Almost immediately after receiving their new school-issued iPads this fall, students in Indiana and in California (and probably elsewhere) managed to bypass the security on the devices, “hacking” them for “non-schoolwork” purposes: listening to music, checking Facebook, surfing the web.
The news made headlines last week, no surprise, considering the hundreds of millions of dollars that schools all over the country are spending on tablets—with the promise that ed-tech has made for decades now of better student achievement with more modern, more mobile teaching and learning opportunities. The Los Angeles School District alone, where some of this purported “hacking” occurred, has plans to spend $1 billion for an iPad rollout over the next two years that would eventually put a device in every student’s hands. But in light of the security breaches and other concerns about the project’s implementation, the district is rethinking the initiative. It recently announced that students will not be allowed to take their iPads home—one of the key perks of the sort of “24–7 learning” that mobile devices are supposed to support.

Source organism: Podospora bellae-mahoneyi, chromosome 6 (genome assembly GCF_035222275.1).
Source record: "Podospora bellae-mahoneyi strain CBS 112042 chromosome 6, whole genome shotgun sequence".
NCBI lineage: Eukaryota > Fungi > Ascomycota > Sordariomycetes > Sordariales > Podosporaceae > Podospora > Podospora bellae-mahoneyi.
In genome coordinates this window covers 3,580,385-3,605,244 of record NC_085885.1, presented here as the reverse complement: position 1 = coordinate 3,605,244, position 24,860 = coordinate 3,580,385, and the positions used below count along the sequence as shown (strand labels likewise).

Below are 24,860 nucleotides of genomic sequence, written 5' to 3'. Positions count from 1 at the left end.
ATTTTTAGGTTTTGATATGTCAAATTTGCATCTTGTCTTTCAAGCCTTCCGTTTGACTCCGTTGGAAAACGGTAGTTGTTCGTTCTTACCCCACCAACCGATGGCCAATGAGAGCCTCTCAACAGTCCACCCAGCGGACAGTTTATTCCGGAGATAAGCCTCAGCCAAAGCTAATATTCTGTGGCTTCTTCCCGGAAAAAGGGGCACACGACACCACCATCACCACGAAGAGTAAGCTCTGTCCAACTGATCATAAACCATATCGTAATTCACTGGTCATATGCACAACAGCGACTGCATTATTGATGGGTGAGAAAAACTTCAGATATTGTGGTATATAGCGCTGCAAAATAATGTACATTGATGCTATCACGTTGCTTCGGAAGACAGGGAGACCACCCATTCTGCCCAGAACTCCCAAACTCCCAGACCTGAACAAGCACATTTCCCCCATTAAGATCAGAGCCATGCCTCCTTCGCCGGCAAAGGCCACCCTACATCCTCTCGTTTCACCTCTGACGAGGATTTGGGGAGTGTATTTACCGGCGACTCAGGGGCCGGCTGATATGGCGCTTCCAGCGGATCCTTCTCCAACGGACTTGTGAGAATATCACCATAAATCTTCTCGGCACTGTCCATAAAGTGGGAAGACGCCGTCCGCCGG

With concern about cybercrime running high—especially after a summer of stories about Edward Snowden and the NSA—the news about the students and their iPads probably also made headlines because their actions were described as “hacking.” But is this a fair term for what the students did? At one LA high school, students simply discovered they need only delete the personal profile that the district IT department had created and they could gain full, unfettered access to their tablets. At another school, students found a way to stop their iPads from connecting to the school network that restricts the content they can download. Sure, these are “hacks” if you’re using the word to talk about a “quick and dirty technical workaround.” But in common parlance, “hacking” implies a break-in, a security violation, a national threat. It even carries a whiff of criminal intent. These are altogether the wrong implications.